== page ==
Last week Defense Secretary Leon Panetta offered up a preview of the Pentagon’s Fiscal Year 2013 budget request. The request for FY2013 is projected at $525 billion for the Pentagon’s annual “base” budget, not including war costs and the nuclear weapons-related activities of the Department of Energy.
Adjusted for inflation this is a roughly 3 percent decrease from current levels. According to Department of Defense (DoD) projections, the Pentagon’s base budget will drop $28 billion between FY2010 and FY2013, after inflation. That’s a 5 percent decrease over seven years. Meanwhile, the Pentagon hopes to achieve a total of $487 billion in savings over the next decade.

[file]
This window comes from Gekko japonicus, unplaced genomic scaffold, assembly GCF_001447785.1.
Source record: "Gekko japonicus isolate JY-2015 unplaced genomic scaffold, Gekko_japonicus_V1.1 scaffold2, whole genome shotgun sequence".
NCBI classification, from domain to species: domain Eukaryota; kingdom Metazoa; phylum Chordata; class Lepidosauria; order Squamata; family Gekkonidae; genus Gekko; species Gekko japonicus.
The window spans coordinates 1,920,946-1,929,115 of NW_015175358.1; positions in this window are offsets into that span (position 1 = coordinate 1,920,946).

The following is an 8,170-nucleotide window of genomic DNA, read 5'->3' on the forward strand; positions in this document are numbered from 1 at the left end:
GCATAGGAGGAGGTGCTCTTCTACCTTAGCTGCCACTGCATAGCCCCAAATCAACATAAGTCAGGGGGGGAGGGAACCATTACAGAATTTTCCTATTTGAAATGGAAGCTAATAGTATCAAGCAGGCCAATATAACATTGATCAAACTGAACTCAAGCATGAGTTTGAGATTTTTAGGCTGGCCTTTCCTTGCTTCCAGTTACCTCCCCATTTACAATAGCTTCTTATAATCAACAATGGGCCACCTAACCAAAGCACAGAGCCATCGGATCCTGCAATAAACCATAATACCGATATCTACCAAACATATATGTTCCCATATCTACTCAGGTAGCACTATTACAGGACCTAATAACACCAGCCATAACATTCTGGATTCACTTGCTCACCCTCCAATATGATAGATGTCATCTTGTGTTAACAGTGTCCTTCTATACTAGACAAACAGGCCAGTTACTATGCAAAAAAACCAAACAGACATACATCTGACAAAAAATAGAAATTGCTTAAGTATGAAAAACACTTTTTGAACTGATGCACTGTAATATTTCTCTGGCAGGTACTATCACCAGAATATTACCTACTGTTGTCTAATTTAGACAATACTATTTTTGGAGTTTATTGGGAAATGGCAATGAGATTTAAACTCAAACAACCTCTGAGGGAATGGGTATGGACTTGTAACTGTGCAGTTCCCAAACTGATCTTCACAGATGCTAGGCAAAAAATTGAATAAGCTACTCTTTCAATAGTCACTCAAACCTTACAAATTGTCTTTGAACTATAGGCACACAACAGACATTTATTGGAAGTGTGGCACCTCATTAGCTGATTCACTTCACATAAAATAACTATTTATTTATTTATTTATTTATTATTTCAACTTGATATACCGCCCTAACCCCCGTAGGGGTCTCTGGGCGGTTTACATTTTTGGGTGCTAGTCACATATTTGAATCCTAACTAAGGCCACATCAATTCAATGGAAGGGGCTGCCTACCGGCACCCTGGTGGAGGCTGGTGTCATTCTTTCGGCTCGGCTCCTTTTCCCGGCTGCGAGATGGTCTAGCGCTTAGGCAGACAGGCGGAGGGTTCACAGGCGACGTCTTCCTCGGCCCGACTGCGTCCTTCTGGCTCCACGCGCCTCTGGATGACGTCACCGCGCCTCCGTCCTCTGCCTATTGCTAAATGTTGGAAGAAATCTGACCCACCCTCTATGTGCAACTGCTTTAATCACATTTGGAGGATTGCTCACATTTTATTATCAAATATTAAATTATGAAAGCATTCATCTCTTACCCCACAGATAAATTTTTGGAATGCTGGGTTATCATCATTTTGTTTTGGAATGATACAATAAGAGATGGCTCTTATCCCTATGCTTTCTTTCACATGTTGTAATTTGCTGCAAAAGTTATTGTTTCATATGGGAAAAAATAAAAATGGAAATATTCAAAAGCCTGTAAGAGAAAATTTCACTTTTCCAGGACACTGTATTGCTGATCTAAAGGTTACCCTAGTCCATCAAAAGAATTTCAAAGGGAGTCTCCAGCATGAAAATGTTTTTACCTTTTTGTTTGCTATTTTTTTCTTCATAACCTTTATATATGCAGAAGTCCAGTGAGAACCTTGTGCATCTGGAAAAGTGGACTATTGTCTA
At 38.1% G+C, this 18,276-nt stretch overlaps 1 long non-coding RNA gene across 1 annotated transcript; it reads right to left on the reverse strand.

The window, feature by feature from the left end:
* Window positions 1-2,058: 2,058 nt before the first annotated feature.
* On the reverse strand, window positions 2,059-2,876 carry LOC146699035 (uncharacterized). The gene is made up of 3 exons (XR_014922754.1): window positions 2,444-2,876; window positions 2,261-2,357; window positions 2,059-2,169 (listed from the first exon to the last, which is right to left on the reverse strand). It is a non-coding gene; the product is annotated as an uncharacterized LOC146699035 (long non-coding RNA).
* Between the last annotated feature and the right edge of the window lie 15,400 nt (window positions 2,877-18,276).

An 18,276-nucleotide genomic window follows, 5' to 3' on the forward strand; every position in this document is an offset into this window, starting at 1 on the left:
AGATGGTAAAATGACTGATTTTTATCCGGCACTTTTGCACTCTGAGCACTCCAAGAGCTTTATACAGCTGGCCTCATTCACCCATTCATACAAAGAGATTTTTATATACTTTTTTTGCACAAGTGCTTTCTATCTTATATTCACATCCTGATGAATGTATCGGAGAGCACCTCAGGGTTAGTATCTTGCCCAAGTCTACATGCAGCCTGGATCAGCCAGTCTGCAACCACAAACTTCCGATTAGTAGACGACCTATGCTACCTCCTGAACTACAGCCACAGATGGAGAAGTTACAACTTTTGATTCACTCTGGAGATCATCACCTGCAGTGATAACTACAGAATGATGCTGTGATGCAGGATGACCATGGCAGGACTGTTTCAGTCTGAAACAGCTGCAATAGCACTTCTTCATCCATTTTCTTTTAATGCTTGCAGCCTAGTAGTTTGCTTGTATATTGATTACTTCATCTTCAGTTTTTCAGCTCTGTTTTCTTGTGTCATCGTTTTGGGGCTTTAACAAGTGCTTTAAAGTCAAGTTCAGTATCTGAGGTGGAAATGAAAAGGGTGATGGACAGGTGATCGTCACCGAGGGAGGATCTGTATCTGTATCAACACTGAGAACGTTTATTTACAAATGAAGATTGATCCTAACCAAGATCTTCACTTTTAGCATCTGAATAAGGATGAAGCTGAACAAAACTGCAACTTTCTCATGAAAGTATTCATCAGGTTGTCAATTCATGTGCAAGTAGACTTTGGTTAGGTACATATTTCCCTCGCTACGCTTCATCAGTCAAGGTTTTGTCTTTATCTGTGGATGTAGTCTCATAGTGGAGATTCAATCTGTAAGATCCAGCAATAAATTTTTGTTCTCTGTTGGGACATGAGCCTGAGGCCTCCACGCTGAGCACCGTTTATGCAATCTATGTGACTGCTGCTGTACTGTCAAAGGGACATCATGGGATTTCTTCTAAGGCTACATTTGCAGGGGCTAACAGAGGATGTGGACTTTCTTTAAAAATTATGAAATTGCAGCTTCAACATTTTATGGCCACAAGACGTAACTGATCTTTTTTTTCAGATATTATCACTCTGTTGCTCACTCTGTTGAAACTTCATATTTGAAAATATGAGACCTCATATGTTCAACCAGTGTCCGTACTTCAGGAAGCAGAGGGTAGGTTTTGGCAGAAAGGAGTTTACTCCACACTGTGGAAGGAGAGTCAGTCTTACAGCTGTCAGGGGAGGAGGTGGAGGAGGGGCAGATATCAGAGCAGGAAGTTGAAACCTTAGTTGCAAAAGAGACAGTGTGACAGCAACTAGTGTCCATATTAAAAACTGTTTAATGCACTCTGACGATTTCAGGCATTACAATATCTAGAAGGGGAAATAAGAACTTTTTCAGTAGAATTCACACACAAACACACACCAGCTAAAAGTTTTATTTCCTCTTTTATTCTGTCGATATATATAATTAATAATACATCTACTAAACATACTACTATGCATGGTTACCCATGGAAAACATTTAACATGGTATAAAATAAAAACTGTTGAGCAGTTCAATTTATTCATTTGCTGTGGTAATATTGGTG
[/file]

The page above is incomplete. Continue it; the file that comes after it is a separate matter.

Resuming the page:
It sounds like a lot of money, but it really isn’t. For example, based on DoD’s calculations, they need to cut $259 billion over the next five years on their way to that $487 billion in savings over a decade. During that period the Pentagon will still spend over $2.7 trillion – closer to $3 trillion when you adjust for inflation.
And these cuts, even when added to further reductions that may occur under sequestration – the across-the-board spending cuts required by last summer’s Budget Control Act – will not erase the 48 percent growth in military spending that has occurred over the last decade.